In Partnership with 74

Spicer: Arts education can help students’ social and emotional well-being as they transition back to in-person school. Here’s how

Neve Spicer | October 13, 2021

Your donation will help us produce journalism like this. Please give today.

Allison Shelley for EDUimages

As children make their way back into physical classrooms after an unprecedented year of virtual education, parents and educators must ask a crucial question: What can be done to help returning students cope with feelings of anxiety, depression and powerlessness?

One avenue for encouraging children’s personal wellness is a return to arts education, whose far-ranging benefits traverse their emotional, personal and academic lives.

Children engage with art in a way that is joyful and curious and encourages exploration of self. Participation in arts education fosters both coping skills and improvements to overall cognition and academic achievement. As such, in the rush to catch students up on math, reading and science learning lost to the pandemic, it’s critical that the valuable role arts education can play in easing their transition not be overlooked.

Advocacy campaigns like National Arts in Education Week, which took place during the second week of September, make the case for the arts in school with scientifically proven facts illustrating the impact of arts education on children’s social and emotional wellness as well as their academic capability. It is clear that the arts can be a valuable tool in helping kids adjust to the new normal in their scholastic lives.

Reducing anxiety, depression and stress: Major life changes, especially ones that affect a child’s home life, are among the most likely causes of stress, anxiety and depression. Participation in arts therapies, particularly those that include listening to music, can help relieve anxiety and stress, while weekly singing (as one might do in music education or chorus) is linked with reduced depression. Preschoolers who take dance classes seem less shy, aggressive and anxious, while toddlers learning music seem more sociable and cooperative. teachers report fewer instances of shy, aggressive, and anxious behavior among preschoolers taking dance classes, and toddlers receiving music instruction demonstrate increased social cooperation with other children.

Improving critical thinking: Solving problems, tackling new subjects and working out complex puzzles all use critical thinking skills, which children develop by flexing their mental muscles. Time spent observing art in a museum has been linked with the development of critical thinking skills in kids, pointing to the potential cognitive benefits of courses including art history and analysis.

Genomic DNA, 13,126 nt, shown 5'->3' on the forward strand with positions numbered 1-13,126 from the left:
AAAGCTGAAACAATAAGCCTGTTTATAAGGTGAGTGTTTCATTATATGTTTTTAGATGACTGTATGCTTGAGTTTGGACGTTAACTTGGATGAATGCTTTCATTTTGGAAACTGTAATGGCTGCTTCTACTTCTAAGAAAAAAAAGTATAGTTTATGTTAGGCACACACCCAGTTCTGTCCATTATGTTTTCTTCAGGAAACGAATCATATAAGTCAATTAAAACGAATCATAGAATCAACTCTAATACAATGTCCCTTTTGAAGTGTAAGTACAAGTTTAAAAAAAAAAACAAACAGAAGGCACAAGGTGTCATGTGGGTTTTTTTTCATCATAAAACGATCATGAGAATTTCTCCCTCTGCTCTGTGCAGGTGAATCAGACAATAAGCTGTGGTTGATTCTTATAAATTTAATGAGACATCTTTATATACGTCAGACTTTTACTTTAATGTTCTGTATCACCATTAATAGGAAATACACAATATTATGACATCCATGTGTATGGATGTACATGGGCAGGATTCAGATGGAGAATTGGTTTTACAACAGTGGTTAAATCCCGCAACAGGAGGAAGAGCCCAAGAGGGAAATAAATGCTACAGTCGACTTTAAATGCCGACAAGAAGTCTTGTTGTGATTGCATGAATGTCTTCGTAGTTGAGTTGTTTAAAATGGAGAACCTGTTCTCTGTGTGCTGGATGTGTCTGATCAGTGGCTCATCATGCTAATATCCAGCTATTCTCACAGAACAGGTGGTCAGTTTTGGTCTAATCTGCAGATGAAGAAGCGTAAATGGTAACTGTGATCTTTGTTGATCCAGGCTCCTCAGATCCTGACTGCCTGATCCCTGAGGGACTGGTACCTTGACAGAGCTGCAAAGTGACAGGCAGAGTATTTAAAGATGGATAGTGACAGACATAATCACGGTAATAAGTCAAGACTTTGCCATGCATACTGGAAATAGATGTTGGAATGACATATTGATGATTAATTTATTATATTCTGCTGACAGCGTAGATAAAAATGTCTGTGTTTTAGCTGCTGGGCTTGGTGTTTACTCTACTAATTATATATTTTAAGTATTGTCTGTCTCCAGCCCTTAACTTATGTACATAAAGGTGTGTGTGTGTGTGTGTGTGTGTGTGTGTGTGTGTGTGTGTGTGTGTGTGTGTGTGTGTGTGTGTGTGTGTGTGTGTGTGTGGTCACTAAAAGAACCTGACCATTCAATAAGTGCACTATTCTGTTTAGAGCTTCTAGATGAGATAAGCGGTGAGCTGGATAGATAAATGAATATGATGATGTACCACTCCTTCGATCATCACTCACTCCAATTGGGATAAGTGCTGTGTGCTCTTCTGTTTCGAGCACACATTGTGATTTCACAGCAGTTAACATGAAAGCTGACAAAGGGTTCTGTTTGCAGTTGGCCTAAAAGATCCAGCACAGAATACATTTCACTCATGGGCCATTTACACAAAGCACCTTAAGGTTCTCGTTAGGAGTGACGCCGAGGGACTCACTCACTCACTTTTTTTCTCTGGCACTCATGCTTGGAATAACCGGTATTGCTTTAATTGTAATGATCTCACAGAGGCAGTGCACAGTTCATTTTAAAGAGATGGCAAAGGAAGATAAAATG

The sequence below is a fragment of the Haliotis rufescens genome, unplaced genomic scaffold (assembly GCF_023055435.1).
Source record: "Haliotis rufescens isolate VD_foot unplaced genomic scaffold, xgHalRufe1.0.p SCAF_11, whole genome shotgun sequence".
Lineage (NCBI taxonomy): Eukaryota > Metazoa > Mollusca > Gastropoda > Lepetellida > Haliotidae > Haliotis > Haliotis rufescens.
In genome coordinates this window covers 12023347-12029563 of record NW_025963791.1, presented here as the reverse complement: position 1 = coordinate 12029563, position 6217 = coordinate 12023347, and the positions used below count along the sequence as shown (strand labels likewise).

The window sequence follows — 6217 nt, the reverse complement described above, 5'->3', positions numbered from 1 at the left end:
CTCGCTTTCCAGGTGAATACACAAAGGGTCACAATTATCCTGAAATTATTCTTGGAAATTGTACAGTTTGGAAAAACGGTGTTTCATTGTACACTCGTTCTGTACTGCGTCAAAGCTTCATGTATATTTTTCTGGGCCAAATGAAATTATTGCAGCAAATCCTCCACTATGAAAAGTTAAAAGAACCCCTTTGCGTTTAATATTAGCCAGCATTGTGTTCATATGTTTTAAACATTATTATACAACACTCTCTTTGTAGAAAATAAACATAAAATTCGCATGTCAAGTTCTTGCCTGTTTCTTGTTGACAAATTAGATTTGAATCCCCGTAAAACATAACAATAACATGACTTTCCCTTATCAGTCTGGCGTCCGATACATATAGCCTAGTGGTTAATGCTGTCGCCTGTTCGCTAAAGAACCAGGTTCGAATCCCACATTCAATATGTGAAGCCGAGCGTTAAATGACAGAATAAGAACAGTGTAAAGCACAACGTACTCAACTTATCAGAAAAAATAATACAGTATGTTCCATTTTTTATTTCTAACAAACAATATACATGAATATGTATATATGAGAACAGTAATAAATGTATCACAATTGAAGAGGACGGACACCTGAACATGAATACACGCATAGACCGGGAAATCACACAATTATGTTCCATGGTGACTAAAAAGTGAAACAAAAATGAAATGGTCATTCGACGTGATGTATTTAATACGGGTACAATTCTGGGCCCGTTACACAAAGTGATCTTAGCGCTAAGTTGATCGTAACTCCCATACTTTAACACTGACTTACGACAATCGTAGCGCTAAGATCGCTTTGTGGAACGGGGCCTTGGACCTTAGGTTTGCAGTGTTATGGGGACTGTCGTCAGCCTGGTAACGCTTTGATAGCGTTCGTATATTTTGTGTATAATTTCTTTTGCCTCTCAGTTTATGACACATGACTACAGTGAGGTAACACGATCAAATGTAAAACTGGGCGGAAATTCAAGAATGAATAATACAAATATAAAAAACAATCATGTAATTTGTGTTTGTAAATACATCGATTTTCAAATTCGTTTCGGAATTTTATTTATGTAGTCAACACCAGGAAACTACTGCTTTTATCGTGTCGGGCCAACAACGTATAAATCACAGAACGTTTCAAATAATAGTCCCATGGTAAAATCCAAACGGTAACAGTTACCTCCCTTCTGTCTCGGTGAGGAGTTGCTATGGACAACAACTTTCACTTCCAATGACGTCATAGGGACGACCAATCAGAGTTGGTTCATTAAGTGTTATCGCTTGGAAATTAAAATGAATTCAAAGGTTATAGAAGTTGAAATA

Boosting math, verbal skills, literacy and overall academic achievement: A common concern of parents and educators is that the 2020-21 school year made it difficult for children to stay on pace and excel academically where they might have otherwise. Various aspects of art education can help to improve kids’ further-reaching academic outcomes, including:

  • Music education, which has been associated with the acquisition of spatial temporal reasoning skills, a key aspect of mathematical learning
  • General arts education; students who attended more than four years of arts education outperformed peers on the SAT
  • The supportive environment of an arts ed class, is associated with motivating students to learn and helps to reduce the likelihood of dropping out of school

Increasing confidence and self-esteem: Walking back into a classroom to see peers they haven’t seen in a year and a half can be stressful for any kid, especially when they’ve grown and changed and are nervous about seeing old friends. Arts education can play a positive role here. For example, studying and training in theater is associated with improved confidence, which facilitates a boost in self-esteem.

These are but a few of the ways that arts education can benefit students. Here are 51 more:

Neve Spicer is a mother of three, writer, former primary school teacher and the founder and editor of WeTheParents.

Read Next